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Here’s How MLB Uses Videoconferencing for its Biggest Games

Most companies use videoconferencing to avoid the cost of flying employees in from far-flung offices. But Major League Baseball took a slightly different tack earlier this year by using a videoconferencing system for people who were all in the same zip code.

MLB employees staffing this year’s World Baseball Classic games in Miami, San Diego, and Los Angeles in March, and the All Star Game later in the year, were in the same cities at the same time. But because those metro areas are notorious for traffic jams, the league decided to use videoconferencing for daily logistical meetings for staffers at the stadium and league hotels, Daniel Gainey, the MLB’s director of IT, tells Fortune.

The World Baseball Classic (WBC) is a tournament in which pro baseball players suit up for their country’s national teams. This year, 16 teams from around the world competed for a slot in the finals in Los Angeles.

The MLB used Lifesize, a spin out of Logitech, a maker of PC equipment like keyboards and mice, for its videoconferencing. That service competes with Cisco (CSCO) WebEx, Zoom, and Microsoft (MSFT) Skype for Business.

In the past, the league scheduled daily morning meetings, and workers had to either attend in person in a hotel conference room or call in. One option involved unproductive travel time while the other meant sitting on a call trying to figure out who was talking about what.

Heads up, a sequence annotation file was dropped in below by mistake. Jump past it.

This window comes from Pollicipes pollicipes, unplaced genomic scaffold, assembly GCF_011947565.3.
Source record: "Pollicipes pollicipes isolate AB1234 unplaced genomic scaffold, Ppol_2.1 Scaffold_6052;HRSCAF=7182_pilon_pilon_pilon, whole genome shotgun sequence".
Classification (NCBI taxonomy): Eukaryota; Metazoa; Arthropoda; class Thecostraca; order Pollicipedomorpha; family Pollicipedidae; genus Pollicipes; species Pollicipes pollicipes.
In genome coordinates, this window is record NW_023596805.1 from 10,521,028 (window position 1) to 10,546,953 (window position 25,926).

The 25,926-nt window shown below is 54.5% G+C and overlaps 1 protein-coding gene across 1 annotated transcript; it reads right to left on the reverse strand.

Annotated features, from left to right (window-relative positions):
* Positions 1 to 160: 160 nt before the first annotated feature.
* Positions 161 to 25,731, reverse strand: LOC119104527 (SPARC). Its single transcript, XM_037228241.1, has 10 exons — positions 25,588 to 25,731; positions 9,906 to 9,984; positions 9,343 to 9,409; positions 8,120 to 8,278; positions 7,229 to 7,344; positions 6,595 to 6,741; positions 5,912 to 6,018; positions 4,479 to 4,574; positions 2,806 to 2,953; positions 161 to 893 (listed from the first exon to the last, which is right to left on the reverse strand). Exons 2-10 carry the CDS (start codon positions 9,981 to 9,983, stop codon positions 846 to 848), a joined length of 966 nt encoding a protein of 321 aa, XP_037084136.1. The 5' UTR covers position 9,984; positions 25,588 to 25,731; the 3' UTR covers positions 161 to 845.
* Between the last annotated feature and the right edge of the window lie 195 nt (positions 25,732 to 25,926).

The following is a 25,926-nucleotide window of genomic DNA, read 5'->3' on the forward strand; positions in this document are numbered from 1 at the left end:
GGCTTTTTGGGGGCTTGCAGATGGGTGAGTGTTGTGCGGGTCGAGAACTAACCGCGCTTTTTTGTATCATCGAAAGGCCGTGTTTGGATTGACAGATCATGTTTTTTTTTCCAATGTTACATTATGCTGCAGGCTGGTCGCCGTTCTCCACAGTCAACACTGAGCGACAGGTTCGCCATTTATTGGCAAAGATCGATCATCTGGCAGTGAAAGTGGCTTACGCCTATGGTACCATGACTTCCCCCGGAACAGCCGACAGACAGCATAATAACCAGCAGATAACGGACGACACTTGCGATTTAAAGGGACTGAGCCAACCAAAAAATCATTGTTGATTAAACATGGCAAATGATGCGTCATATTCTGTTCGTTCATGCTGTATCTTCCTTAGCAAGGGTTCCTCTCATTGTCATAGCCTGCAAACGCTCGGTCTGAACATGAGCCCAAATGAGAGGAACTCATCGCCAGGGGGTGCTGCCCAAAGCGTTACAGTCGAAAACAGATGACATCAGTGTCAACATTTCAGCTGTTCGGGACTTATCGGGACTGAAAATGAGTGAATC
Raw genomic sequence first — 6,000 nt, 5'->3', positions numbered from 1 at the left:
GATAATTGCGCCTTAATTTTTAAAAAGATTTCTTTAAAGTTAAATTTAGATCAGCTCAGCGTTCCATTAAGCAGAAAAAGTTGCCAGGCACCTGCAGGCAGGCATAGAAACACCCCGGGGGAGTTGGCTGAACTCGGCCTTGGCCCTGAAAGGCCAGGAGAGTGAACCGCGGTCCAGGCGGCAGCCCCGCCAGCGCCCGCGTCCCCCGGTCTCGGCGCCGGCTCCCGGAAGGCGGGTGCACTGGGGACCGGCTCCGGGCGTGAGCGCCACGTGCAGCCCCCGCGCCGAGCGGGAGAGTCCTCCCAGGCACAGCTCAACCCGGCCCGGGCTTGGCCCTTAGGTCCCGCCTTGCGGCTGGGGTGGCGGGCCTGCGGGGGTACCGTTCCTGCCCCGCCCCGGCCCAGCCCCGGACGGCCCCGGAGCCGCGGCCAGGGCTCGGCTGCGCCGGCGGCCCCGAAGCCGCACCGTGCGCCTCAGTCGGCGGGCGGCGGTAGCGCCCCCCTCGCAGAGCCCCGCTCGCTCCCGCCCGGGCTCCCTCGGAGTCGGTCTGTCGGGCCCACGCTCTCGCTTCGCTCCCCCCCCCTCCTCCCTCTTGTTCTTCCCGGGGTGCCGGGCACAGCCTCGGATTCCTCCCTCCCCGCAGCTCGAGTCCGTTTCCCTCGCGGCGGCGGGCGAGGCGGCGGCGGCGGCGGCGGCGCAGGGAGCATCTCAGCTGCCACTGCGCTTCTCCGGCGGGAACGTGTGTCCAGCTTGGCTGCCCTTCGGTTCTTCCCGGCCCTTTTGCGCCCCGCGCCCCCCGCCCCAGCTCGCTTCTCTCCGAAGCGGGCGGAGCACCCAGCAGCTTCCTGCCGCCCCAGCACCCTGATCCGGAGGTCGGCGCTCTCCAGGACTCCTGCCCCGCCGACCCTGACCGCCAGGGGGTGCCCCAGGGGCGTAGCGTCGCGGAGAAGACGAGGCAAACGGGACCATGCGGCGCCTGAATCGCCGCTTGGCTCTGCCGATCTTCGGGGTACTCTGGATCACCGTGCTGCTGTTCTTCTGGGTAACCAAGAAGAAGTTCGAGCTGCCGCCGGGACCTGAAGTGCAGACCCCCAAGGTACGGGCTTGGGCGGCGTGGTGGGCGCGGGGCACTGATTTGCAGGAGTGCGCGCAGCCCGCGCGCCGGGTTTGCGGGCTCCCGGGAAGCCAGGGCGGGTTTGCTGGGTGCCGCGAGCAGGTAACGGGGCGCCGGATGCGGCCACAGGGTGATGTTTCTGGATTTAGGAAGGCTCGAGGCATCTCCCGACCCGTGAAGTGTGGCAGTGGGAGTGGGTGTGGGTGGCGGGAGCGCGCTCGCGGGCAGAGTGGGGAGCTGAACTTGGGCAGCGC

This year, MLB set up a Lifesize camera (called an Icon) in a conference room where many team members gathered. But others at the ballpark or in between just called in, their image broadcast to others using their iPhone or Android cameras.

There was a bit of a learning curve. “We toyed with it in Miami where it worked well enough, but not great because we were new at it,” Gainey says. “But by the time we got to San Diego we got the kinks worked out.”

Related: A Behind-the-Scenes Look at MLB Statcast

In San Diego, the league’s main hotel was 20 to 25 minutes from Petco Park—at least in theory. But in reality, “In traffic, it could be two hours,” Gainey said.

By using videoconferencing, team members were spared a commute while still being face-to-face with each other. For Gainey, that face-to-face visual connection makes the call more useful than audio conference calls, which most people wouldn’t call productive.

“With phone calls, people are on and off, and you just miss a lot of vital information,” Gainey said. With video, on the other hand, participants can pick up on non-verbal cues from their colleagues. Also they make it harder for conferees to mute their phones to take other calls, do e-mail, or go to the bathroom without being noticed.

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And since the league had already paid for the Lifesize services, additional expenses were minimal. It just shipped a couple Icons to the league hotels. If it hadn’t been for customs problems, it would probably have used the systems at the earlier international games as well, Gainey said.

The league also used the system again to prepare for this year’s All-Star Game in Miami and will likely do so again for the 2017 World Series and next year’s All-Star Game, Gainey said. The next World Baseball Classic is in four years, so that is less certain.